Genevieve Valentine's novel Persona hugs the road like a well-built sports car, twisting and turning at tremendous speeds but always solidly grounded, a sheer delight to drive... I mean read. Part of that's probably just in contrast to the last couple of novels I've read, which were pretty tough sledding, but most of it's simply because Valentine's very good at what she does. Her writing is light and easy to read, but never superficial. And Persona is thrilling, but not a traditional thriller. F ...more
Devyn Jayse
Mar 03, 2017 rated it really liked it
Shelves: 2017, scifi
Good read. Would like to read the sequel.
heidi
Mar 14, 2015 rated it really liked it
An important part of satire is that it seem at least distantly plausible, given the circumstances of the world it's written in. Swift's A Modest Proposal only makes sense in a world where everyone is freaking out what to do about the problem of the Irish. Similarly, this book couldn't have been written in a pre-reality show era, because no one would understand that pretty media stars are actually negotiating much more complex worlds than we are aware of.

I loved this book as an answer to all the
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Morgan Dhu
Feb 14, 2016 rated it really liked it
Genevieve Valentine's near-future political thriller is a roller-coaster read with a strong protagonist and a lot to say about colonialism, ecological racism, international politics and power.

Earth is loosely governed by the International Assembly (IA), which appears to function rather like a beefed-up United Nations. Global issues are decided - at least nominally - by the assembly, but most decisions are made behind closed doors, side-deals between countries are common, and the votes are just
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Wealhtheow
Jul 07, 2015 rated it it was ok
Suyana is the public face (called a Face, reasonably enough) of her country's diplomatic efforts. Told what to say, how to say it, and even who to have relationships with, every second of Suyana's life is chronicled and controlled. But an assassination attempt breaks her ordered life down, and Suyana goes on the run with the paparazzi who accidentally chronicled her near miss with death.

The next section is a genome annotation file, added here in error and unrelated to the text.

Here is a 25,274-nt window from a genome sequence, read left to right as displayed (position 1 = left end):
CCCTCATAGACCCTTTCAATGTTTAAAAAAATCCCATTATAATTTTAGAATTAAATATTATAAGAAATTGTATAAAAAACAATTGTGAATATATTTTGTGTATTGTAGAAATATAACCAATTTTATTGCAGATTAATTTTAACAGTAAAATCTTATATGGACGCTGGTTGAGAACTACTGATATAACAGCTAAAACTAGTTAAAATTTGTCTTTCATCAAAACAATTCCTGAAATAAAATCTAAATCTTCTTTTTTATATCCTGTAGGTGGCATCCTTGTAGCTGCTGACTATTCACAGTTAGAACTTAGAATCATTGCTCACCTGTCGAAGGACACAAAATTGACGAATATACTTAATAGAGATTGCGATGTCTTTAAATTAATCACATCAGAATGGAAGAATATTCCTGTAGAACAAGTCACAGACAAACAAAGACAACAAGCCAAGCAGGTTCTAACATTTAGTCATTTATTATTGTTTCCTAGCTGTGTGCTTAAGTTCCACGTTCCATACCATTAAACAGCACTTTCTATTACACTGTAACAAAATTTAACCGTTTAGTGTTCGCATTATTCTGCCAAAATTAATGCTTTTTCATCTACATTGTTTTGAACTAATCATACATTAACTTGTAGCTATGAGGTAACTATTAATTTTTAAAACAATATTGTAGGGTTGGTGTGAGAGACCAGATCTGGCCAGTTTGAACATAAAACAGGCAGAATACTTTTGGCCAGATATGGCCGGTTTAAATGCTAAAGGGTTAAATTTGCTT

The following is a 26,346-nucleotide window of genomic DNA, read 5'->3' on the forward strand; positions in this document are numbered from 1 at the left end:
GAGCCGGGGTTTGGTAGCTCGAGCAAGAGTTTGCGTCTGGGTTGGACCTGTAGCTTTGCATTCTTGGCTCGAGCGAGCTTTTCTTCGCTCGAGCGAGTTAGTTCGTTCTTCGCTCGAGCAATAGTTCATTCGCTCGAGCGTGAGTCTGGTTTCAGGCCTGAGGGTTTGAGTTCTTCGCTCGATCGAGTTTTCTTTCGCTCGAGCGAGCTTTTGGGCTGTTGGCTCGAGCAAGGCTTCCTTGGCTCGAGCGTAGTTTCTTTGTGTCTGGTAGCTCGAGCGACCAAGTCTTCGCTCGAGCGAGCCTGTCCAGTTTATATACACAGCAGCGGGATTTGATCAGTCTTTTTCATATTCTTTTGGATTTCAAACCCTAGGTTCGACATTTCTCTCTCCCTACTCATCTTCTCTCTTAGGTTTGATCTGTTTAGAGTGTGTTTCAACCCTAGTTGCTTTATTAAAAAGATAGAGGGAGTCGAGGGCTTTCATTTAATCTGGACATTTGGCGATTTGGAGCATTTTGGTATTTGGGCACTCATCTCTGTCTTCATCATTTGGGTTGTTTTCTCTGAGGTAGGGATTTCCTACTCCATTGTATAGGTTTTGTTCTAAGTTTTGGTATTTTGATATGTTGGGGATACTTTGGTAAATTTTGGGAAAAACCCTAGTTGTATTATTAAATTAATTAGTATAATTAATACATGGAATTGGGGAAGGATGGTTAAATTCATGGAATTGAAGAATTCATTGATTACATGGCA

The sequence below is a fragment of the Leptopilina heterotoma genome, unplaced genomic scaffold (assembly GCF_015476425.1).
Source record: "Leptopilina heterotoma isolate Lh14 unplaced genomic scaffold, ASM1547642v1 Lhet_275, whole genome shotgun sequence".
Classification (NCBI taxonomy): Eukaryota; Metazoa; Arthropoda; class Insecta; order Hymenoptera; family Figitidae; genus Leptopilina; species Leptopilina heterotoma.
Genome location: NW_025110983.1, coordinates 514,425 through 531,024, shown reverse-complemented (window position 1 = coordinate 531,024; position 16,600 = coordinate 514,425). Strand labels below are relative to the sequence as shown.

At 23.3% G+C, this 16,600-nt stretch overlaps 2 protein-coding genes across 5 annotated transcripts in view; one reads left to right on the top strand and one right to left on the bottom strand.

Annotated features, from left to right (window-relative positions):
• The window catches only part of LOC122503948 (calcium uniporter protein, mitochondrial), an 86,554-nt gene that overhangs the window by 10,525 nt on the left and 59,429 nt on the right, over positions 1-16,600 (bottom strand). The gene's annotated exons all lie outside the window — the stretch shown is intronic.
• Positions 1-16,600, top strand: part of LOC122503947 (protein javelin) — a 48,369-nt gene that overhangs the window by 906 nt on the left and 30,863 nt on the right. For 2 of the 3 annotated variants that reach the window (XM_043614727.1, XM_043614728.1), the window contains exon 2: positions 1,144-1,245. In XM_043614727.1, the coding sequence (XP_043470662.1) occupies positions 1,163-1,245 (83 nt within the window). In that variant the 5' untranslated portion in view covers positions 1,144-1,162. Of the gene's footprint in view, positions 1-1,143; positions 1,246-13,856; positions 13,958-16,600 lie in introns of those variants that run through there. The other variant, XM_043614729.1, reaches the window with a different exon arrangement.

io9's review excited my interest in this book. I didn't end up liking it as much as the reviewer seemed to hav
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Sindhoo
Jan 10, 2016 rated it really liked it
Shelves: read-in-2016
This was so refreshing. Were there even any white people? Like one dude, who was the only American and also ultimately unimportant?

I don't think this author has mastered the art of thrillers, though. It didn't drag me page-to-page like Lexicon or Jurassic Park (which in my opinion are at the top of this genre). I've been trying to think why that is, though, and I think it's actually pretty simple - the plot isn't *that* "thrilling". No particular moment in the book just blew my mind the way good
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Dan
Oct 28, 2016 rated it really liked it
Shelves: reviewed
I loved how the two main characters, each being a mystery to the other, also maintain some core privacy from the reader about their deepest selves. Over the course of the book they reveal themselves cautiously as they are stripped to their vulnerabilities, and I'm left feeling that their lives (and the world) contain depths not yet illuminated.

The premise - that international relations has evolved into, essentially, a 24x7 reality show with each nation embodied in a single person - required some
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Genevieve Valentine has sold more than three dozen short stories; her fiction has appeared or is forthcoming in Clarkesworld, Strange Horizons, Journal of Mythic Arts, Fantasy Magazine, Lightspeed, and Apex, and in the anthologies Federations, The Living Dead 2, The Way of the Wizard, Running with the Pack, Teeth, and more.

Her nonfiction has appeared in Lightspeed, Tor.com, and Fantasy Magazine, a